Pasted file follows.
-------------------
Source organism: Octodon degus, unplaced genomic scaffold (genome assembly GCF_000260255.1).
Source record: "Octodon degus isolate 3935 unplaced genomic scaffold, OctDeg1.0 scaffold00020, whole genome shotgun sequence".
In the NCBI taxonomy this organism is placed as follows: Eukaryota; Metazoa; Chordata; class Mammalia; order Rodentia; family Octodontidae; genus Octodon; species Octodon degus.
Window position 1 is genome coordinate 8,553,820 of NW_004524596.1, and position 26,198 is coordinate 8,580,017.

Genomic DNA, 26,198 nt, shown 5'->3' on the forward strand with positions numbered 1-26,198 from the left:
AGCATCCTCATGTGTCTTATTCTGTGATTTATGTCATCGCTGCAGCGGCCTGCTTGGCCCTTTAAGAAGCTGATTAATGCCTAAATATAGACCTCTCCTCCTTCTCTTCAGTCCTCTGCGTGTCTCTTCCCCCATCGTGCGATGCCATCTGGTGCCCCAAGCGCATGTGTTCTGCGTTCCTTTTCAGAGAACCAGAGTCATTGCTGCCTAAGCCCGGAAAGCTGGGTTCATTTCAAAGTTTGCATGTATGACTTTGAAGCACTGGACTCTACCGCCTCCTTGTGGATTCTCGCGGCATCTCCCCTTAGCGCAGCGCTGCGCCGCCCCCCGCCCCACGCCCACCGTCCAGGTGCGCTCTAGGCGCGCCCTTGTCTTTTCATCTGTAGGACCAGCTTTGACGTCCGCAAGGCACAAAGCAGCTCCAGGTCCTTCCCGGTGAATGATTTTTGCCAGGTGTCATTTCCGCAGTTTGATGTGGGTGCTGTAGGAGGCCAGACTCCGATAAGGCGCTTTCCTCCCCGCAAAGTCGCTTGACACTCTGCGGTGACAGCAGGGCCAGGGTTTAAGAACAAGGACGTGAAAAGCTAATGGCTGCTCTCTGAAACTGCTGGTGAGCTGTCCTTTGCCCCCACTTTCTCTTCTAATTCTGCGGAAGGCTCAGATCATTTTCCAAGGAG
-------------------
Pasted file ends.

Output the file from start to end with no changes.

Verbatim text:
Source organism: Octodon degus, unplaced genomic scaffold (genome assembly GCF_000260255.1).
Source record: "Octodon degus isolate 3935 unplaced genomic scaffold, OctDeg1.0 scaffold00020, whole genome shotgun sequence".
In the NCBI taxonomy this organism is placed as follows: Eukaryota; Metazoa; Chordata; class Mammalia; order Rodentia; family Octodontidae; genus Octodon; species Octodon degus.
Window position 1 is genome coordinate 8,553,820 of NW_004524596.1, and position 26,198 is coordinate 8,580,017.

Genomic DNA, 26,198 nt, shown 5'->3' on the forward strand with positions numbered 1-26,198 from the left:
AGCATCCTCATGTGTCTTATTCTGTGATTTATGTCATCGCTGCAGCGGCCTGCTTGGCCCTTTAAGAAGCTGATTAATGCCTAAATATAGACCTCTCCTCCTTCTCTTCAGTCCTCTGCGTGTCTCTTCCCCCATCGTGCGATGCCATCTGGTGCCCCAAGCGCATGTGTTCTGCGTTCCTTTTCAGAGAACCAGAGTCATTGCTGCCTAAGCCCGGAAAGCTGGGTTCATTTCAAAGTTTGCATGTATGACTTTGAAGCACTGGACTCTACCGCCTCCTTGTGGATTCTCGCGGCATCTCCCCTTAGCGCAGCGCTGCGCCGCCCCCCGCCCCACGCCCACCGTCCAGGTGCGCTCTAGGCGCGCCCTTGTCTTTTCATCTGTAGGACCAGCTTTGACGTCCGCAAGGCACAAAGCAGCTCCAGGTCCTTCCCGGTGAATGATTTTTGCCAGGTGTCATTTCCGCAGTTTGATGTGGGTGCTGTAGGAGGCCAGACTCCGATAAGGCGCTTTCCTCCCCGCAAAGTCGCTTGACACTCTGCGGTGACAGCAGGGCCAGGGTTTAAGAACAAGGACGTGAAAAGCTAATGGCTGCTCTCTGAAACTGCTGGTGAGCTGTCCTTTGCCCCCACTTTCTCTTCTAATTCTGCGGAAGGCTCAGATCATTTTCCAAGGAG